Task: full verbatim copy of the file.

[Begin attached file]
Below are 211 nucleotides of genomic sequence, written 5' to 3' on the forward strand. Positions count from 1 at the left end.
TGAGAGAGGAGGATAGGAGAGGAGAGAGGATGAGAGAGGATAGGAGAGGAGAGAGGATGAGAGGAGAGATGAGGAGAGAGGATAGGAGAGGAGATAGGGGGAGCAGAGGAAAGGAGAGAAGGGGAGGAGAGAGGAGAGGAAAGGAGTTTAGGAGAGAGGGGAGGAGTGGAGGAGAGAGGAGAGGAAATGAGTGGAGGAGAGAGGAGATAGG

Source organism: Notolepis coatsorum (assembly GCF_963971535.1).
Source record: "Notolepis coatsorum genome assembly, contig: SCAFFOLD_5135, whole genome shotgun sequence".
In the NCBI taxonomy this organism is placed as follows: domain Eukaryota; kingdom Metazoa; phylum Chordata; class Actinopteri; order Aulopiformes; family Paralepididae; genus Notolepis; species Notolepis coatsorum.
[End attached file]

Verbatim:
Below are 211 nucleotides of genomic sequence, written 5' to 3' on the forward strand. Positions count from 1 at the left end.
TGAGAGAGGAGGATAGGAGAGGAGAGAGGATGAGAGAGGATAGGAGAGGAGAGAGGATGAGAGGAGAGATGAGGAGAGAGGATAGGAGAGGAGATAGGGGGAGCAGAGGAAAGGAGAGAAGGGGAGGAGAGAGGAGAGGAAAGGAGTTTAGGAGAGAGGGGAGGAGTGGAGGAGAGAGGAGAGGAAATGAGTGGAGGAGAGAGGAGATAGG

Source organism: Notolepis coatsorum (assembly GCF_963971535.1).
Source record: "Notolepis coatsorum genome assembly, contig: SCAFFOLD_5135, whole genome shotgun sequence".
In the NCBI taxonomy this organism is placed as follows: domain Eukaryota; kingdom Metazoa; phylum Chordata; class Actinopteri; order Aulopiformes; family Paralepididae; genus Notolepis; species Notolepis coatsorum.